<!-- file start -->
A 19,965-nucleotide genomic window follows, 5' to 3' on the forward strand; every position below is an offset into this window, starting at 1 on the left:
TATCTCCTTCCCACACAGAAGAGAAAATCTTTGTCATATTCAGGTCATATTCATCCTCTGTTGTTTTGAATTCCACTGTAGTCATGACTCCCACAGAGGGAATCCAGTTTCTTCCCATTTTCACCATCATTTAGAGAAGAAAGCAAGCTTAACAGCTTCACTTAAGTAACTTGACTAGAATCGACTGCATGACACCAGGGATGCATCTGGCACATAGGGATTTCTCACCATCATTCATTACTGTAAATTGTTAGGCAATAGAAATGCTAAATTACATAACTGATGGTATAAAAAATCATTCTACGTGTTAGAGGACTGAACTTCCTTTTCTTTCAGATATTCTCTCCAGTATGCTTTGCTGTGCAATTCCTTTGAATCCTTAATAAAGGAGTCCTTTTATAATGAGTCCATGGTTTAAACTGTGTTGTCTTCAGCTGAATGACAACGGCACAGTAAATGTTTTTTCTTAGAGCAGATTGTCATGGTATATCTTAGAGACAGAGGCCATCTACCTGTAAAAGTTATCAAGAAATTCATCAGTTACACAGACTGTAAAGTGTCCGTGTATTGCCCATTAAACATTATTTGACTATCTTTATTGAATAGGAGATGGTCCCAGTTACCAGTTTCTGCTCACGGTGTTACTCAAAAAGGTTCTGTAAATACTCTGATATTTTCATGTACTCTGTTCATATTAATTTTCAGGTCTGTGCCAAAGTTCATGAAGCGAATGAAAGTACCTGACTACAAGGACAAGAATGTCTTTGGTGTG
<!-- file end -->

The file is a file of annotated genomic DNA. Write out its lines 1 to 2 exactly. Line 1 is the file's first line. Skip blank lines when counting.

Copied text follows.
A 19,965-nucleotide genomic window follows, 5' to 3' on the forward strand; every position below is an offset into this window, starting at 1 on the left:
TATCTCCTTCCCACACAGAAGAGAAAATCTTTGTCATATTCAGGTCATATTCATCCTCTGTTGTTTTGAATTCCACTGTAGTCATGACTCCCACAGAGGGAATCCAGTTTCTTCCCATTTTCACCATCATTTAGAGAAGAAAGCAAGCTTAACAGCTTCACTTAAGTAACTTGACTAGAATCGACTGCATGACACCAGGGATGCATCTGGCACATAGGGATTTCTCACCATCATTCATTACTGTAAATTGTTAGGCAATAGAAATGCTAAATTACATAACTGATGGTATAAAAAATCATTCTACGTGTTAGAGGACTGAACTTCCTTTTCTTTCAGATATTCTCTCCAGTATGCTTTGCTGTGCAATTCCTTTGAATCCTTAATAAAGGAGTCCTTTTATAATGAGTCCATGGTTTAAACTGTGTTGTCTTCAGCTGAATGACAACGGCACAGTAAATGTTTTTTCTTAGAGCAGATTGTCATGGTATATCTTAGAGACAGAGGCCATCTACCTGTAAAAGTTATCAAGAAATTCATCAGTTACACAGACTGTAAAGTGTCCGTGTATTGCCCATTAAACATTATTTGACTATCTTTATTGAATAGGAGATGGTCCCAGTTACCAGTTTCTGCTCACGGTGTTACTCAAAAAGGTTCTGTAAATACTCTGATATTTTCATGTACTCTGTTCATATTAATTTTCAGGTCTGTGCCAAAGTTCATGAAGCGAATGAAAGTACCTGACTACAAGGACAAGAATGTCTTTGGTGTG